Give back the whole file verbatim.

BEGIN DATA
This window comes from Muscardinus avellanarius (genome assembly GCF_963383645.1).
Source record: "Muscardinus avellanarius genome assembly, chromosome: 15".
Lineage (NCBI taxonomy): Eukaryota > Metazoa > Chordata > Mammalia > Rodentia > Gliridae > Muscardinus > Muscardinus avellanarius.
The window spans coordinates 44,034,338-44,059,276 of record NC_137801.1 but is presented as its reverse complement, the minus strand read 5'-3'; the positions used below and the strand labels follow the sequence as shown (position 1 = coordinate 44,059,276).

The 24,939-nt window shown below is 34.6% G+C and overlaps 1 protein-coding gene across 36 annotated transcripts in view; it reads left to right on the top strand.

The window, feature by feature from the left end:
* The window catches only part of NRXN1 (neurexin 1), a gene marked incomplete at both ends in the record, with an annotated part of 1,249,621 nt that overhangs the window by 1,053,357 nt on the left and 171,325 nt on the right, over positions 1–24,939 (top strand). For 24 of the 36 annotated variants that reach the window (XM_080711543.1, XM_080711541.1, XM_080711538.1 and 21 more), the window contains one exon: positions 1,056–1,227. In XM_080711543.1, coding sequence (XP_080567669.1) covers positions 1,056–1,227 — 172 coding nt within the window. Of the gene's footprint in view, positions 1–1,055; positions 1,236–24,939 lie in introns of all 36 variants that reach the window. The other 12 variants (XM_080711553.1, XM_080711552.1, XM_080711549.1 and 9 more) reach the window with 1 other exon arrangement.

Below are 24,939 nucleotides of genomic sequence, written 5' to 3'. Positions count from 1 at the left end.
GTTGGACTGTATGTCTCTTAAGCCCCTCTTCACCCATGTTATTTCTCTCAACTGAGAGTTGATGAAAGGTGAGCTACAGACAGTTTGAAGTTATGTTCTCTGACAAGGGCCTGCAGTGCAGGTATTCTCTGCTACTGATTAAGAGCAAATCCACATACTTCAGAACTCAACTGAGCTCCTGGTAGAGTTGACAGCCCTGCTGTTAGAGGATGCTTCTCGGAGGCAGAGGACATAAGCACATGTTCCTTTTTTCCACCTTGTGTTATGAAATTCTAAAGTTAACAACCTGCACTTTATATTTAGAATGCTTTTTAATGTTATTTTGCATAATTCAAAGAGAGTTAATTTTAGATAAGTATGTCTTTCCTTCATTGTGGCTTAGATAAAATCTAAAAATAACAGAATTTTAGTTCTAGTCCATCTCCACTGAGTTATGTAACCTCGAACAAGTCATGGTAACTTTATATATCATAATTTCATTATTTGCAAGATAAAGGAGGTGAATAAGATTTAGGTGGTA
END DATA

This window comes from Muscardinus avellanarius (genome assembly GCF_963383645.1).
Source record: "Muscardinus avellanarius genome assembly, chromosome: 15".
Lineage (NCBI taxonomy): Eukaryota > Metazoa > Chordata > Mammalia > Rodentia > Gliridae > Muscardinus > Muscardinus avellanarius.
The window spans coordinates 44,034,338-44,059,276 of record NC_137801.1 but is presented as its reverse complement, the minus strand read 5'-3'; the positions used below and the strand labels follow the sequence as shown (position 1 = coordinate 44,059,276).

The 24,939-nt window shown below is 34.6% G+C and overlaps 1 protein-coding gene across 36 annotated transcripts in view; it reads left to right on the top strand.

The window, feature by feature from the left end:
* The window catches only part of NRXN1 (neurexin 1), a gene marked incomplete at both ends in the record, with an annotated part of 1,249,621 nt that overhangs the window by 1,053,357 nt on the left and 171,325 nt on the right, over positions 1–24,939 (top strand). For 24 of the 36 annotated variants that reach the window (XM_080711543.1, XM_080711541.1, XM_080711538.1 and 21 more), the window contains one exon: positions 1,056–1,227. In XM_080711543.1, coding sequence (XP_080567669.1) covers positions 1,056–1,227 — 172 coding nt within the window. Of the gene's footprint in view, positions 1–1,055; positions 1,236–24,939 lie in introns of all 36 variants that reach the window. The other 12 variants (XM_080711553.1, XM_080711552.1, XM_080711549.1 and 9 more) reach the window with 1 other exon arrangement.

Below are 24,939 nucleotides of genomic sequence, written 5' to 3'. Positions count from 1 at the left end.
GTTGGACTGTATGTCTCTTAAGCCCCTCTTCACCCATGTTATTTCTCTCAACTGAGAGTTGATGAAAGGTGAGCTACAGACAGTTTGAAGTTATGTTCTCTGACAAGGGCCTGCAGTGCAGGTATTCTCTGCTACTGATTAAGAGCAAATCCACATACTTCAGAACTCAACTGAGCTCCTGGTAGAGTTGACAGCCCTGCTGTTAGAGGATGCTTCTCGGAGGCAGAGGACATAAGCACATGTTCCTTTTTTCCACCTTGTGTTATGAAATTCTAAAGTTAACAACCTGCACTTTATATTTAGAATGCTTTTTAATGTTATTTTGCATAATTCAAAGAGAGTTAATTTTAGATAAGTATGTCTTTCCTTCATTGTGGCTTAGATAAAATCTAAAAATAACAGAATTTTAGTTCTAGTCCATCTCCACTGAGTTATGTAACCTCGAACAAGTCATGGTAACTTTATATATCATAATTTCATTATTTGCAAGATAAAGGAGGTGAATAAGATTTAGGTGGTA